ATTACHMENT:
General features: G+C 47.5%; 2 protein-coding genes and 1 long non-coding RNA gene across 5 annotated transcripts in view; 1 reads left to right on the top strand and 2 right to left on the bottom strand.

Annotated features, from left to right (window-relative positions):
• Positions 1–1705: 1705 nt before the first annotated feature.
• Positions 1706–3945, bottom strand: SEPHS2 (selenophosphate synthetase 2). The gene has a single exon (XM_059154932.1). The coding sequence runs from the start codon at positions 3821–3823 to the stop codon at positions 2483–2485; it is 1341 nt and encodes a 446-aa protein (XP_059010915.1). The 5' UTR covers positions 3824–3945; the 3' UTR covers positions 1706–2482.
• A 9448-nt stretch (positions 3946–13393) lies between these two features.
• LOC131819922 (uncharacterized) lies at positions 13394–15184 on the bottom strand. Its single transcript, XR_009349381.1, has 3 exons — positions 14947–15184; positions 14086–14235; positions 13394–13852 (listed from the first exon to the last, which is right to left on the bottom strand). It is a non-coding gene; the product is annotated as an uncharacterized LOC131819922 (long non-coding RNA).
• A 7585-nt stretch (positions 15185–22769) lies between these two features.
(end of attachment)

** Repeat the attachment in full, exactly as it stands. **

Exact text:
General features: G+C 47.5%; 2 protein-coding genes and 1 long non-coding RNA gene across 5 annotated transcripts in view; 1 reads left to right on the top strand and 2 right to left on the bottom strand.

Annotated features, from left to right (window-relative positions):
• Positions 1–1705: 1705 nt before the first annotated feature.
• Positions 1706–3945, bottom strand: SEPHS2 (selenophosphate synthetase 2). The gene has a single exon (XM_059154932.1). The coding sequence runs from the start codon at positions 3821–3823 to the stop codon at positions 2483–2485; it is 1341 nt and encodes a 446-aa protein (XP_059010915.1). The 5' UTR covers positions 3824–3945; the 3' UTR covers positions 1706–2482.
• A 9448-nt stretch (positions 3946–13393) lies between these two features.
• LOC131819922 (uncharacterized) lies at positions 13394–15184 on the bottom strand. Its single transcript, XR_009349381.1, has 3 exons — positions 14947–15184; positions 14086–14235; positions 13394–13852 (listed from the first exon to the last, which is right to left on the bottom strand). It is a non-coding gene; the product is annotated as an uncharacterized LOC131819922 (long non-coding RNA).
• A 7585-nt stretch (positions 15185–22769) lies between these two features.